Historical and Cultural Significance

This Reserve is included in the Puyallup Tribe’s exclusive usual and accustomed fishing rights. The Puyallup tribe co-manages the natural resources in coordination with state agencies to ensure lasting use of these resources.

Point Robinson Lighthouse is on the National Register of Historic Places. The lighthouse was originally constructed as a fog signal in 1885, but was rebuilt to current conditions in 1915.

Adjacent to the Reserve is the location of a historical portage, an area used to carry water craft or cargo between bodies of water. During the period when the portage was still submerged at high tide, the area was a favorite fishing and hunting ground of the Nisqually people. Nets in this area were used to capture abundant waterfowl.


Nitrogen from fertilizers and livestock, pet, and human waste enters the Reserve through streams, outfalls and polluted stormwater runoff. The excess of nitrogen causes an ecological phenomenon that eventually depletes the amount of dissolved oxygen to a level where oxygen-dependent creatures cannot survive.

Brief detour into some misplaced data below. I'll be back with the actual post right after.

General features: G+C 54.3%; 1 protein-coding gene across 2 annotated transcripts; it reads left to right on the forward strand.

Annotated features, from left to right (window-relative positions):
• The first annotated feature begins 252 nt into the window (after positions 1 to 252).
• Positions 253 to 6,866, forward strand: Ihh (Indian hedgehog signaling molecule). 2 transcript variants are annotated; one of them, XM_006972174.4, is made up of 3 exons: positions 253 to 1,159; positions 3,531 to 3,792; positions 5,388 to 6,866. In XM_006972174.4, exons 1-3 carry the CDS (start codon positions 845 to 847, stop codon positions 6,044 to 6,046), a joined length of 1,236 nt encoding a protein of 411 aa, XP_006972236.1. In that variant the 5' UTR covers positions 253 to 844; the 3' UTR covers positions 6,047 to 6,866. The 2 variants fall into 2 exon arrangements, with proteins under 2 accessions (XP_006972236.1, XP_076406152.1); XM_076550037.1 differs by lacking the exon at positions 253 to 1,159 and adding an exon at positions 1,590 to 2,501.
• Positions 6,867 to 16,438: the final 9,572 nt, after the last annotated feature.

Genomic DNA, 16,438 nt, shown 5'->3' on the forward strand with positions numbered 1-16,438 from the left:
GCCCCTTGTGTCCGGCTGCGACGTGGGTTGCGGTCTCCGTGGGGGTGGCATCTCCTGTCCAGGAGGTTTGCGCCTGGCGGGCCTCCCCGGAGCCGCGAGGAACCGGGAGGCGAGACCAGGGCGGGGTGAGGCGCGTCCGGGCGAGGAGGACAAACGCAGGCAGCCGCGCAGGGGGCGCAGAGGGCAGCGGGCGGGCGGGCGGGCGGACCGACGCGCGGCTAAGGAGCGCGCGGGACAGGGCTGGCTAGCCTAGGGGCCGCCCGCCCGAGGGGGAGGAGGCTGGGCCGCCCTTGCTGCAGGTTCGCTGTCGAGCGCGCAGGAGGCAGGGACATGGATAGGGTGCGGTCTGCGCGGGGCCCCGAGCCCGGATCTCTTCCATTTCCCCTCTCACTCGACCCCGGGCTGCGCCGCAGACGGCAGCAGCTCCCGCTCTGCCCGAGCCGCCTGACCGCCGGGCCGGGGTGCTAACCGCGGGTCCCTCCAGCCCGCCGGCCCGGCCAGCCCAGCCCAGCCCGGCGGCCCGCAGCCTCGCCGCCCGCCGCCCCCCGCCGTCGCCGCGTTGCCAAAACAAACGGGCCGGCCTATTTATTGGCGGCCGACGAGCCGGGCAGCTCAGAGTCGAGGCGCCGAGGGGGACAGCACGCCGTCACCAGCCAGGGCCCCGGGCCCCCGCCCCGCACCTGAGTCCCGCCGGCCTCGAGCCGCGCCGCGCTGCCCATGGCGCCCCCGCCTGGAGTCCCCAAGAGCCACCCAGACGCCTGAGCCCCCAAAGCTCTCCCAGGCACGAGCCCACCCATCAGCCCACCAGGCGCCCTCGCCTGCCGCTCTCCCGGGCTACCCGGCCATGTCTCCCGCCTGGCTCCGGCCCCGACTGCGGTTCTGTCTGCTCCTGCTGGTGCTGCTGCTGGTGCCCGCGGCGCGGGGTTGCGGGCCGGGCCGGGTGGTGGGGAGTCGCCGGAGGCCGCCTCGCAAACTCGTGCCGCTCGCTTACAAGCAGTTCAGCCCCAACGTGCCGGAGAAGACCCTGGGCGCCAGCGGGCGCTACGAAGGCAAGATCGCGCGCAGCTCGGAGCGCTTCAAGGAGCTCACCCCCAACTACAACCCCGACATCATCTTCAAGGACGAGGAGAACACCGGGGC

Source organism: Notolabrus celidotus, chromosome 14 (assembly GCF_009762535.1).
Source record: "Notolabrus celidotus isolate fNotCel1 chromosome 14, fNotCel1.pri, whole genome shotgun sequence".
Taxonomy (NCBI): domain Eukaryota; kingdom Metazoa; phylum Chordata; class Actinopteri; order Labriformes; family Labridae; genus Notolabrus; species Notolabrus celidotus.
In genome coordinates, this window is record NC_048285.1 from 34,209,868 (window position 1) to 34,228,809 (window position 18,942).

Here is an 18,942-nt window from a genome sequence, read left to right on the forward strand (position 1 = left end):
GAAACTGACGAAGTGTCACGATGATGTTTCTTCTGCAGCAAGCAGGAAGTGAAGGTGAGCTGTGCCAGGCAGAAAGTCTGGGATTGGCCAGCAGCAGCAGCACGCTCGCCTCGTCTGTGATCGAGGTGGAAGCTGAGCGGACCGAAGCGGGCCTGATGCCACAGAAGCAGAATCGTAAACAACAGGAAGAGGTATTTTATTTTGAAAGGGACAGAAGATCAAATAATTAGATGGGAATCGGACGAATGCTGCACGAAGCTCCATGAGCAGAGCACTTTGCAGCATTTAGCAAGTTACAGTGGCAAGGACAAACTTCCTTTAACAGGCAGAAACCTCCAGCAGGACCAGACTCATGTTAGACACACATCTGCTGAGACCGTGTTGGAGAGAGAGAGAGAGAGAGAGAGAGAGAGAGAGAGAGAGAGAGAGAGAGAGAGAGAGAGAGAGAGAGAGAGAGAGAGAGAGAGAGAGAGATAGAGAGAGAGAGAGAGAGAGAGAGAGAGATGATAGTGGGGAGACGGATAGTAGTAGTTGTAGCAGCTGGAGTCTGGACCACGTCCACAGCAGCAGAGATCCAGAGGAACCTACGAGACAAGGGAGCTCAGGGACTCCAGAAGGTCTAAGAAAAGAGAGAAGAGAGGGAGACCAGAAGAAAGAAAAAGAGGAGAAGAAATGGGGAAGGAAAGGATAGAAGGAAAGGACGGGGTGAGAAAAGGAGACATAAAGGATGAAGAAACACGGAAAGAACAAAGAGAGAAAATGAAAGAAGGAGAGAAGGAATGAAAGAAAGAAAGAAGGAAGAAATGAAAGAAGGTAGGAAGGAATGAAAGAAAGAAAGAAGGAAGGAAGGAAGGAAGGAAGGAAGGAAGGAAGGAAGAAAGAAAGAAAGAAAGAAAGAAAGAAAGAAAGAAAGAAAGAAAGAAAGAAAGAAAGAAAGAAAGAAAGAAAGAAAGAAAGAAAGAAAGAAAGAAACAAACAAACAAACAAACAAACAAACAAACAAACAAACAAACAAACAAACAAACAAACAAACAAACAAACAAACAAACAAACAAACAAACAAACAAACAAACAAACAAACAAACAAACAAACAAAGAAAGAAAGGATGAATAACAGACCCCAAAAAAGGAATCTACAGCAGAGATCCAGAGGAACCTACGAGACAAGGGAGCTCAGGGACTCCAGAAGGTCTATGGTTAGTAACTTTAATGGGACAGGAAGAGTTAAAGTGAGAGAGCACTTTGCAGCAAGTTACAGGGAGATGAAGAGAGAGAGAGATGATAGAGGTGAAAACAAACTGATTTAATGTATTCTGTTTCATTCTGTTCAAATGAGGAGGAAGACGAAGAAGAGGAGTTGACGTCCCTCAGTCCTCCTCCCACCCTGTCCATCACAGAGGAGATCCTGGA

Marine debris, both floating in the water and washed up on shore also threaten all types of life in the Reserve. Oil spills are another threat to this productive marine ecosystem. The presence of vessels, both recreational and industrial, increases the risk of litter and chemical pollution in the Reserve.

Bulkheads and Docks

Construction of bulkheads, other types of hard shoreline armoring, groins, and docks reduce the amount of suitable habitat for rearing juvenile salmon, forage fish spawning, nesting for birds, and starves the beach of new sediment, critical to maintain a healthy and diverse ecosystem. Click here to learn how to protect property while promoting healthy shorelines.

Loss of Native Vegetation

Loss of native vegetation both along the shoreline and upland can greatly impact the health of the aquatic ecosystem. Along the shore, vegetation provides critical shading of the nearshore habitat during the summer’s hottest days, a home for the insects that make up the majority of juvenile salmon’s diets, and a natural erosion buffer that maintains the gradual feeding of sediment onto the beach. Bulkheads and invasive species both threaten the presence of native vegetation along the shoreline.